WITHOUT A CAUSE OR A CLUE TO KILIMANJARO Mid-way through my first year of humanities at the University of Cape Town, I found myself training to climb the highest mountain in Africa. Chris – my adventurous stepdad - had often mused about the idea of climbing the second highest peaks on each continent. In Africa, Mount Kenya (5600m?) is no. 2; but no easy nut to crack. Besides, having a shot at Mount Kilimanjaro didn’t sound like a bad idea. We roped in one of my best friends, Matt - an artist - and a good family friend, Carl, a businessman. Neither of them had any climbing experience. As with the selection of our group, the trip was completely spontaneous and bizarre. We didn’t have a plan; no hotel bookings, no tour reservations, just return flights…and gun-ho ambition. Checking in at the ambitiously named ‘President’s Hotel’ in downtown Nairobi, we opened our room to find a random stranger snooping around mischievously. He looked as amazed as we were, and sheepishly darted down the passage. Before we even had a chance to sink into the ramshackle beds, gunshots fired in the street below us. It was the Kenyan version of Grand Theft Auto, as a frenetic armed chase took place before our own eyes. Welcome to Nairobi. Miraculously, we managed to avoid being conned, robbed or kidnapped, and after a few hedonistic evenings in a decent part of town, we were ready for the start of our adventure. Being so close to some of the most spectacular wildlife sanctuaries in Africa, we hired a jeep – well, the local word for ‘minibus taxi’ – and headed for the timeless plains of the Masai Mara. In Kenya highways have been developed not by building more roads, but simply by overloading the eco-friendly dirt roads with more and more traffic. Bouncing up and down and bumping our heads against the taxi windows, we were constantly amazed at how Fred – our driver and ‘guide’ – was able to negotiate the ridiculously broken up roads, and the swerving, bat-out-ofhell drivers of almost all the kinds of vehicles you can think of. If these guys didn’t get their licenses in lucky packets, then they probably just bought them. We spent two surreal days in tented campsites on the fringe of the reserve. Apart from seeing busloads of camera-crazy tourists during our game drives with Fred, we were fortunate enough to spot cheetah, leopard and some majestic elephant. During our last evening in the park, Masai warriors were putting on an once-in-a-lifetime show. They danced and jumped around a roaring 1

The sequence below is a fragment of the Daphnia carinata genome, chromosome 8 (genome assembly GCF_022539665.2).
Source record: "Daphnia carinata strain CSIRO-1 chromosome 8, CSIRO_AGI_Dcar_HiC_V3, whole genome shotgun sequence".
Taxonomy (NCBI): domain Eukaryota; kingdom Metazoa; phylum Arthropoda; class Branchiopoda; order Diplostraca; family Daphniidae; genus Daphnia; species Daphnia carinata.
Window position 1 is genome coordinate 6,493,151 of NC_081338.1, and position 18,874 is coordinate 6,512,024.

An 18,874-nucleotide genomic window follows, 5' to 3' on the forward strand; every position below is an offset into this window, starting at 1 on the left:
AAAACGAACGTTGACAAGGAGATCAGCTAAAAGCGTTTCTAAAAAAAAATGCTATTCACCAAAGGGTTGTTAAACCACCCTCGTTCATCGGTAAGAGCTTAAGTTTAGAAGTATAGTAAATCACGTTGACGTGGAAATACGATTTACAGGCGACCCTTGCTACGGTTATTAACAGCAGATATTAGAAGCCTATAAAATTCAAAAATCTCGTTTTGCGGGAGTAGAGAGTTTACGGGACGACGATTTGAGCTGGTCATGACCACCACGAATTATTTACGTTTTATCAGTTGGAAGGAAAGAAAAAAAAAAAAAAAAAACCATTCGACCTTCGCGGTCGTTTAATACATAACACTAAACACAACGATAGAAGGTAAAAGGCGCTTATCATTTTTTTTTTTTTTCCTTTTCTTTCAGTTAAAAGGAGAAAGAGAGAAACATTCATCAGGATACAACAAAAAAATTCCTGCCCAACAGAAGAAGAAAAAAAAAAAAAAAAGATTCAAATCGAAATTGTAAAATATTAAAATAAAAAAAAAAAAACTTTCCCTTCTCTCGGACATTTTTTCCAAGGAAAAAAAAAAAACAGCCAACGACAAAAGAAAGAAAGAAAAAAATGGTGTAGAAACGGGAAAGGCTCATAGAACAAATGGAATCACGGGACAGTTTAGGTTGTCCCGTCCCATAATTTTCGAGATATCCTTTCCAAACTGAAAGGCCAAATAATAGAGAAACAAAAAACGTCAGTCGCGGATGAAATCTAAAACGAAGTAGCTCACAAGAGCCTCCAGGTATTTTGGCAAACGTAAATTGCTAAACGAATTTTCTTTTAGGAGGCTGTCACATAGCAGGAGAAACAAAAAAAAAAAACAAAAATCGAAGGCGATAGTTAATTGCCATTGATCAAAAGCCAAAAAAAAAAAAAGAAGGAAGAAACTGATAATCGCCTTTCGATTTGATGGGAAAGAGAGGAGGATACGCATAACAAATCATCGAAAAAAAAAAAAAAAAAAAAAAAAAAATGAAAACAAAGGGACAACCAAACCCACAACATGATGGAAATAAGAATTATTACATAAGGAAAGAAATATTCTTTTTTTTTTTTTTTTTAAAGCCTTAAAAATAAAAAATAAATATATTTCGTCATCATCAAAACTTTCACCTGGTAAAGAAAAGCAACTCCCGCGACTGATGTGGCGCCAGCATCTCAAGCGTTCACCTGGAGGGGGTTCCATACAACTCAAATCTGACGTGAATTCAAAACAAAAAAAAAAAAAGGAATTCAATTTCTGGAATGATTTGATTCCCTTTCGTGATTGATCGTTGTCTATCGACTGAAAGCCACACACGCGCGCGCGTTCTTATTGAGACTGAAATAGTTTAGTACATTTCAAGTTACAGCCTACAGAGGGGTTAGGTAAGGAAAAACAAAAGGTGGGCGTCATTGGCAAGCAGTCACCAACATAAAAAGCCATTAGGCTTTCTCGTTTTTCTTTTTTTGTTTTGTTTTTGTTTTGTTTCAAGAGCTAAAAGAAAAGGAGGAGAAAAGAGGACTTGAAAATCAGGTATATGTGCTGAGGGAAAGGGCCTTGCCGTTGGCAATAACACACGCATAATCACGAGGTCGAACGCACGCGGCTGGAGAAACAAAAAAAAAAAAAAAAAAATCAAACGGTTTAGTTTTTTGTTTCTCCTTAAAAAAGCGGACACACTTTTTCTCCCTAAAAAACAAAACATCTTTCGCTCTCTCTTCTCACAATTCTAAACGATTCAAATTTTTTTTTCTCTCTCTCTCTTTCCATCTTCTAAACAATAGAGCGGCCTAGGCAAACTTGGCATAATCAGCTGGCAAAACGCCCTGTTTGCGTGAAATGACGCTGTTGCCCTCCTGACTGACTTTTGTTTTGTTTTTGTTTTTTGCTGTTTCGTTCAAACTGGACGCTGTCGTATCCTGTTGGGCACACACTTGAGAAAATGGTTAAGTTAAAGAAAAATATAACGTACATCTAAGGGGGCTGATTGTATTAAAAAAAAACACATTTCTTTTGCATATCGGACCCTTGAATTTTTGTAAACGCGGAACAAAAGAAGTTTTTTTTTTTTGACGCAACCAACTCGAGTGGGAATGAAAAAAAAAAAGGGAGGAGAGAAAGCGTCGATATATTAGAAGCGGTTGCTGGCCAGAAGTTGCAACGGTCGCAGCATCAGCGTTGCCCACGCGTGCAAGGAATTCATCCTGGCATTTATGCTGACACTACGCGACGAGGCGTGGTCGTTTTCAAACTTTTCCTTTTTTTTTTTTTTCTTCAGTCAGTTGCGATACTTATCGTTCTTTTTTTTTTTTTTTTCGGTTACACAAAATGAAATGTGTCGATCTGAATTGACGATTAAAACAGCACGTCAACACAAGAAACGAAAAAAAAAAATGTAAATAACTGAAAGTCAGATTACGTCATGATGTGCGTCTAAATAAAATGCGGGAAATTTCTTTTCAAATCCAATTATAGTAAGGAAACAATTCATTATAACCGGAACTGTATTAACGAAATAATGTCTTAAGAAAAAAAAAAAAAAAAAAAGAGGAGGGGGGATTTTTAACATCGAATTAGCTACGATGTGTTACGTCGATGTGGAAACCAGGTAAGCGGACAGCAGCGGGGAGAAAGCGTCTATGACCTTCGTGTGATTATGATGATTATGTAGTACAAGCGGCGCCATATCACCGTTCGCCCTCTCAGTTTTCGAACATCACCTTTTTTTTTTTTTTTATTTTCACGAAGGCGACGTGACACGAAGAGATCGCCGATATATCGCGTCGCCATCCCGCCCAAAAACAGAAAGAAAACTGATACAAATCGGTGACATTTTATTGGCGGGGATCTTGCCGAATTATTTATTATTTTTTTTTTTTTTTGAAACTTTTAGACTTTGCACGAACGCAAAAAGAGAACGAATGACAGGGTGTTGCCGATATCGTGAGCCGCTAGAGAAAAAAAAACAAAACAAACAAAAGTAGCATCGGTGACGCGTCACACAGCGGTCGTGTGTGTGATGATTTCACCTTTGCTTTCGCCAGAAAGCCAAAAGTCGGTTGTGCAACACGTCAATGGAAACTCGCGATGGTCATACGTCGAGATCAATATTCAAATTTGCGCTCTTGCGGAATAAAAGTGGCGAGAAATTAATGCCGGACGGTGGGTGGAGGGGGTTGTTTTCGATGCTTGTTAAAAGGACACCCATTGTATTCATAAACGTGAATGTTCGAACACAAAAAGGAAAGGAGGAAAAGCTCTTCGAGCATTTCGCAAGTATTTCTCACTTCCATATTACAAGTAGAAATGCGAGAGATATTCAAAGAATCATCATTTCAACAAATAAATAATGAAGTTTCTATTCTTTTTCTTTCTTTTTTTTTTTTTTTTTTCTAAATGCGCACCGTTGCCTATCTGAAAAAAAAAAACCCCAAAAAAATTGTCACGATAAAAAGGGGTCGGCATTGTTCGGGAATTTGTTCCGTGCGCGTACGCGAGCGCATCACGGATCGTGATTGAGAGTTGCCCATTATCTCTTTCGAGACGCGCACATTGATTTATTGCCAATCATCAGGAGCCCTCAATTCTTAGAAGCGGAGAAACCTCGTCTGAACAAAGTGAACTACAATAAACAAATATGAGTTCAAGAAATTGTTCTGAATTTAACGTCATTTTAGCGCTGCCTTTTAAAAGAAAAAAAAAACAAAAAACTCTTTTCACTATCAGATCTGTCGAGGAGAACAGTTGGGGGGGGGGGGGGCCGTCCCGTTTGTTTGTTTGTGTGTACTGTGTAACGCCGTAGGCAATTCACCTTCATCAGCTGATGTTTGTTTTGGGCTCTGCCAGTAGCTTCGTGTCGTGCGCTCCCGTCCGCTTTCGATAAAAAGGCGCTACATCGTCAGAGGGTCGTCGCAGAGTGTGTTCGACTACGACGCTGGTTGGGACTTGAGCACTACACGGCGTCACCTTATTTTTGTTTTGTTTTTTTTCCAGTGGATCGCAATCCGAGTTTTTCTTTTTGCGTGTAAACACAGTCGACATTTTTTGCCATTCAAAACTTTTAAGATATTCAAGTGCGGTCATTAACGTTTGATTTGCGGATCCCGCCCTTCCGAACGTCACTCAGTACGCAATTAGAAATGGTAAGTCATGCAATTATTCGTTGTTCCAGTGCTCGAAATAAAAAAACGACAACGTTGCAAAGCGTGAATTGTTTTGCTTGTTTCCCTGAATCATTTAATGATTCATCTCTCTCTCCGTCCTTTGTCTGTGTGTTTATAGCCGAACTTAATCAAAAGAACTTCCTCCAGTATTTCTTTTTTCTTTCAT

campfire, enticing apprehensive, but excited tourists to join the party as the drumbeat echoed throughout the campsite. The setting was truly magical…it was like stepping back in time and into another world. ‘’C’mon Matt!’’ I said to my friend, ‘’get in there!’’. ‘’No way man, I’ll look like an idiot!’’ I couldn’t miss out on this one, I remember thinking to myself. Hell, if no one else had the guts to dance – looking like an idiot or not – I reckoned that I did. Before I knew it I was armin-arm with colorfully clad Masai warriors…losing myself in the moment. A kind of supernatural energy rushed through me, causing my body to tingle and my mind to wander like a child. We were back in Nairobi before we knew it, due south for the Tanzanian border. We had one week left before our return to South Africa. Now, most people climb Kilimanjaro in around 6 days. Upbeat and excited, we headed for the frontier town of Arusha, at the foot of the highest mountain in Africa. The fabled Mount Meru – the centre of the universe / representing the god of creation? in ancient (Tanzanian) lore - shaped an impressive backdrop. Beyond lay the extinct volcanic peak of Kilimanjaro. The day before we began our climb, Ambrose – our guide for Kilimanjaro – invited us to his house, in a village few kilometers outside of town. Carefree, feeling the bliss of adventure travel, Chris and I walked with Ambrose through the peaceful streets of Arusha. Children were playing with tin and wire made cars, racing each other down the road. Women were washing clothes in buckets outside their houses, gossiping and laughing. Before we arrived at Ambrose’s house, we were lured into an open-air basketball game. Squaring up against guys as tall as the Masai warriors – only with bigger biceps – we did our best to just pass the ball as quickly as possible! Nearing the village, faces turned with a mixture of bafflement and curiosity. Day 1. A serene morning, we taxied in to the trailhead with Ambrose and our team of porters. Regulations require all parties to take a certain number of porters and guides up Kilimanjaro. They haul everything but the kitchen sink up the mountain, and will even carry your backpack for you. I didn’t give in to that one; I’m a mountaineer, not a pansy. Registering our crew at the national park office, our ambitions were almost crushed. Turns out that our booking agency back in Nairobi slipped up on a few ‘minor’ details, and apparently we were not authorized to climb. Just perfect. ‘’Besides, you look too old to climb Kilimanjaro’’, one of the officials said to Chris. ‘’What! I can climb this #$*!king mountain man! Let’s go, right now!’’